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Switch For Batteries


Bytrix
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Having recently bought an EMG 81 and 85 seperately I'm ready to install them in my Ibanez DTX120 and have been considering using two batteries after numerous reports of it sounding 'better'. This does mean a bit of routing out of the back of the guitar for batteries to fit but nothing too complicated.

Now I was wondering, it should be easy enough to put a switch leading from one battery so that it is removed or added to the circuit. Switching the circuit from one to two batteries. But would there be any advantage in this. Would I notice the difference in sound between the one-battery and two-battery sounds? Would I always want to run two batteries (as everyone says it's 'better')?

Any thoughts on this?

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The choice is between running the whole lot at 9v or 18v, each of which (apparently) gives you a different sound. A switch to tap one of the batteries in and out is certainly possible, although I'm not sure the difference will be great enough to make that a useful feature. As I understand it, 18v gives you a touch more headroom. Something like that.

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This is from EMG:

"Can I use multiple batteries?

Yes. If you've got room for multiple batteries in your guitar, you can use two batteries wired in series to power your onboard circuitry at 18 volts. The output level will not appreciably increase, but you'll have increased headroom and crisper transients. This is especially useful for percussive/slap bass styles where you can generate enormous instantaneous power levels across the entire frequency spectrum. You can also wire two batteries in parallel to provide a regular 9 volt supply but with much longer lifespan between battery changes.

Although most of our products are rated for 27 volts, we recommend a maximum of 18 volts. The additional benefits of 27 vs. 18 volts are negligible."

I would just go with full time 18V if I were you. The switching would not be worth the effort.

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I highly suggest making an "outboard" switch. Even if you just leave it hanging out the back of the guitar during testing. You're probably going to find that you want one or the other, not both. Also a "live" switch will probably produce a large popping sound. So there's almost no reason to have it switchable during play. I did a battery on/off for a very sophisticated Bartolini system, and it requires the user to wait a second between switching from "battery off" to "full active" so the system can get charged up. If he switches instantly it pops, if he waits a second it doesn't. So it's a 3 position switch and the first is "battery off & mute" middle is "battery on but passive" and the third is "active"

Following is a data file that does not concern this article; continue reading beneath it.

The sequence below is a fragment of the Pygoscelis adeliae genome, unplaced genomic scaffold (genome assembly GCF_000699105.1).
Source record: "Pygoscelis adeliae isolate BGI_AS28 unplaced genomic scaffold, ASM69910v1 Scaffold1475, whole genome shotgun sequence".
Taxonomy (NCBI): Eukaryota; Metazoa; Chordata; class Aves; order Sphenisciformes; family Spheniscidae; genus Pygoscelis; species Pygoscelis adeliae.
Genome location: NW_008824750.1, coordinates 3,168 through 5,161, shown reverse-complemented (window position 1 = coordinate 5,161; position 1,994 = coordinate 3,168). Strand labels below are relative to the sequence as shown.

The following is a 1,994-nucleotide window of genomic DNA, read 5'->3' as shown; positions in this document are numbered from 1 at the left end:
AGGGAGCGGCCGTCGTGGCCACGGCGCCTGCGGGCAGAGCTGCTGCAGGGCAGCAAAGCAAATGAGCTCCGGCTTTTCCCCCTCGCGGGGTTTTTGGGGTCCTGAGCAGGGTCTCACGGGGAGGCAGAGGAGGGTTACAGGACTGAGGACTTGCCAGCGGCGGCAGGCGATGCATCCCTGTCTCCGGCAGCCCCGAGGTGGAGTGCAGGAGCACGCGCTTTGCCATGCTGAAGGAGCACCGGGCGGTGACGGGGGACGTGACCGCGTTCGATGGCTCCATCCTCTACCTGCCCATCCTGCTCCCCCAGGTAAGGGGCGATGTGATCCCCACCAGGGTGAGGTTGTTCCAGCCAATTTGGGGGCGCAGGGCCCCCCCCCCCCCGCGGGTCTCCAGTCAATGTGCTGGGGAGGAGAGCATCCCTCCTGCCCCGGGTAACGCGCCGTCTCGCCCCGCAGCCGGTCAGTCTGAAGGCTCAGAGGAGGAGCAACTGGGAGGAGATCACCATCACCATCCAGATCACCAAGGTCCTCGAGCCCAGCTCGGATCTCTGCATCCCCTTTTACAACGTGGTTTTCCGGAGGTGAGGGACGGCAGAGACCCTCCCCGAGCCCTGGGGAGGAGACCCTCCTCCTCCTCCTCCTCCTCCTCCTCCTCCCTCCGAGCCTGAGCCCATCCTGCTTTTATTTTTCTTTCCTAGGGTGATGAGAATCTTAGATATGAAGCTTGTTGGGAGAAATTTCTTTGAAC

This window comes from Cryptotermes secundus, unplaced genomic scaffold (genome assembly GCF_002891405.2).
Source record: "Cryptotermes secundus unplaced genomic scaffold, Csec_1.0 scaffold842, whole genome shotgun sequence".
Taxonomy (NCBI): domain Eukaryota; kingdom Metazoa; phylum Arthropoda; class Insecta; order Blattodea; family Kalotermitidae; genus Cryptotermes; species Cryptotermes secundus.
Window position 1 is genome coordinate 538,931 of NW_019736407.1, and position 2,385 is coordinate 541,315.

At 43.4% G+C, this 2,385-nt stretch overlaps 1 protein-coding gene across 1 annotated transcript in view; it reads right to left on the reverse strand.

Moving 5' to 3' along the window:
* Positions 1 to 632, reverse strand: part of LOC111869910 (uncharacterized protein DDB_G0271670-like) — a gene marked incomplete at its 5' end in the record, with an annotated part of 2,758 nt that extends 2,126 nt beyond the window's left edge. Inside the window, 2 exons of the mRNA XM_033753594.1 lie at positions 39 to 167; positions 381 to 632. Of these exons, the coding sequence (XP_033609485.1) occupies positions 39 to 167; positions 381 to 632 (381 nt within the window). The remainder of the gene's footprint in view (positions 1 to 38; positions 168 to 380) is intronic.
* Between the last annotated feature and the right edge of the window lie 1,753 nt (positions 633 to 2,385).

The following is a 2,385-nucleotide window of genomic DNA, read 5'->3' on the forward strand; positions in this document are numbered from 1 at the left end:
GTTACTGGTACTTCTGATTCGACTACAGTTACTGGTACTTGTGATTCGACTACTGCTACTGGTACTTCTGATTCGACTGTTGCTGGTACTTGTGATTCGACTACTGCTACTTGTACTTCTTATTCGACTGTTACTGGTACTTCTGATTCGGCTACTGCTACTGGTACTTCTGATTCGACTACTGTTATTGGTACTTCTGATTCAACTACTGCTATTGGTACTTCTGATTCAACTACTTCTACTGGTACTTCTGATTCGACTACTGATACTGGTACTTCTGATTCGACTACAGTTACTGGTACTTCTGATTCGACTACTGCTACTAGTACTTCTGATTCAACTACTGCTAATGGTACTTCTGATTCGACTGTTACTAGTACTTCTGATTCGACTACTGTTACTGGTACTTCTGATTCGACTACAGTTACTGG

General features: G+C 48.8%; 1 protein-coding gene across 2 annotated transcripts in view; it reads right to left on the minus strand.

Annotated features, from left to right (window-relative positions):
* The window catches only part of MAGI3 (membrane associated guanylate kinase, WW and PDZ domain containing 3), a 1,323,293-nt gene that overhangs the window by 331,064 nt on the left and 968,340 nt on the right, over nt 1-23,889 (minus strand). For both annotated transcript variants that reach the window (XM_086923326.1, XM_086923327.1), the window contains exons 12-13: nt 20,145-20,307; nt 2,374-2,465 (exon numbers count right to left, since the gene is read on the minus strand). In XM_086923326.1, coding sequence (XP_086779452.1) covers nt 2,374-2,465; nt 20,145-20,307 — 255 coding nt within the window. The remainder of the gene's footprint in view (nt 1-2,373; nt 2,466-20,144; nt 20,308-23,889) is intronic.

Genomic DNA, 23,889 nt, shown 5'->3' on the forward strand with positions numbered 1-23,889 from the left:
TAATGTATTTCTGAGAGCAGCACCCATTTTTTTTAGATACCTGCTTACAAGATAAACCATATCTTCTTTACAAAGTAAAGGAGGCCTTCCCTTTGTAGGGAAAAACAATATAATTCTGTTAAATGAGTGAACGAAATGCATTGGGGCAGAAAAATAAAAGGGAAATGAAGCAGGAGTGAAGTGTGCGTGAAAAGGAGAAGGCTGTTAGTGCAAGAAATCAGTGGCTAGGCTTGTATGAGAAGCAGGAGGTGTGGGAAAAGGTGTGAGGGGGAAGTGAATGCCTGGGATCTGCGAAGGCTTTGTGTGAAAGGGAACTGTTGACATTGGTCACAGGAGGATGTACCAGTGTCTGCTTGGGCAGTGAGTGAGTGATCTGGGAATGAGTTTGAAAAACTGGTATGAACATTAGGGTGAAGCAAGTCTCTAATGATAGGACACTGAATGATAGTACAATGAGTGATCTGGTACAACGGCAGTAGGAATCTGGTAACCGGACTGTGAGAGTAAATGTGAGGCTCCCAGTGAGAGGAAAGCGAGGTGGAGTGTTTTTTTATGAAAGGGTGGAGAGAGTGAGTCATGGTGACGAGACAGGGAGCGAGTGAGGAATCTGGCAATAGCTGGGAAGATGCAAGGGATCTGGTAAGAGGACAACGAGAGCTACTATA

So I can't think of a way for you to switch between 9 & 18 volts in stages, or without a pop. You'd almost have to have a mute switch to throw while you were transitioning.

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i have a switch setup for my bass

two emg passive jazz with a emg active preamp

i had it set up so that i can switch to passive if the battery dies, which works

but it does not reduce the ammount of drain on the battery itself, so i still go through batteries lots

so adding a switch to go from passive to active is kind of a waste, didn't really help except that it gave me a signal when the battery died and let me play in a passive mode through bypassing the battery and preamp

both passive and active sound good

though its seems that the more junk you stick between the pickup and output ofthe guitar the more you increas chances of phasing, huming, and all around crappy noise

was a novel idea but for me it wasnt worth it

Edited by ebun
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If it was me, I'd put it on, cause I love having loads of switches to play with. It wouldn't be hard, and youd only have to drill a small holes (or use a push/pull). I'd use a SPDT toggle, so you could select both or one or the other (could be helpful for gigs and stuff if you run out). Like a Lanny's petrol tank :D I'd also use Gotoh battery boxes so you can change the batteries easily.

Edited by Calum_Barrow
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If it was me, I'd put it on, cause I love having loads of switches to play with. It wouldn't be hard, and youd only have to drill a small holes (or use a push/pull). I'd use a SPDT toggle, so you could select both or one or the other (could be helpful for gigs and stuff if you run out). Like a Lanny's petrol tank :D I'd also use Gotoh battery boxes so you can change the batteries easily.

i agree. the switch from active to passive woudl be nice onstage if you run out of juice in the middle of a gig. but i dont think switching back and forth from 9v to 18v would even be worth it. Im actually thinking about adding an active/passive switch to my ESP, i have two active emg soapbars.

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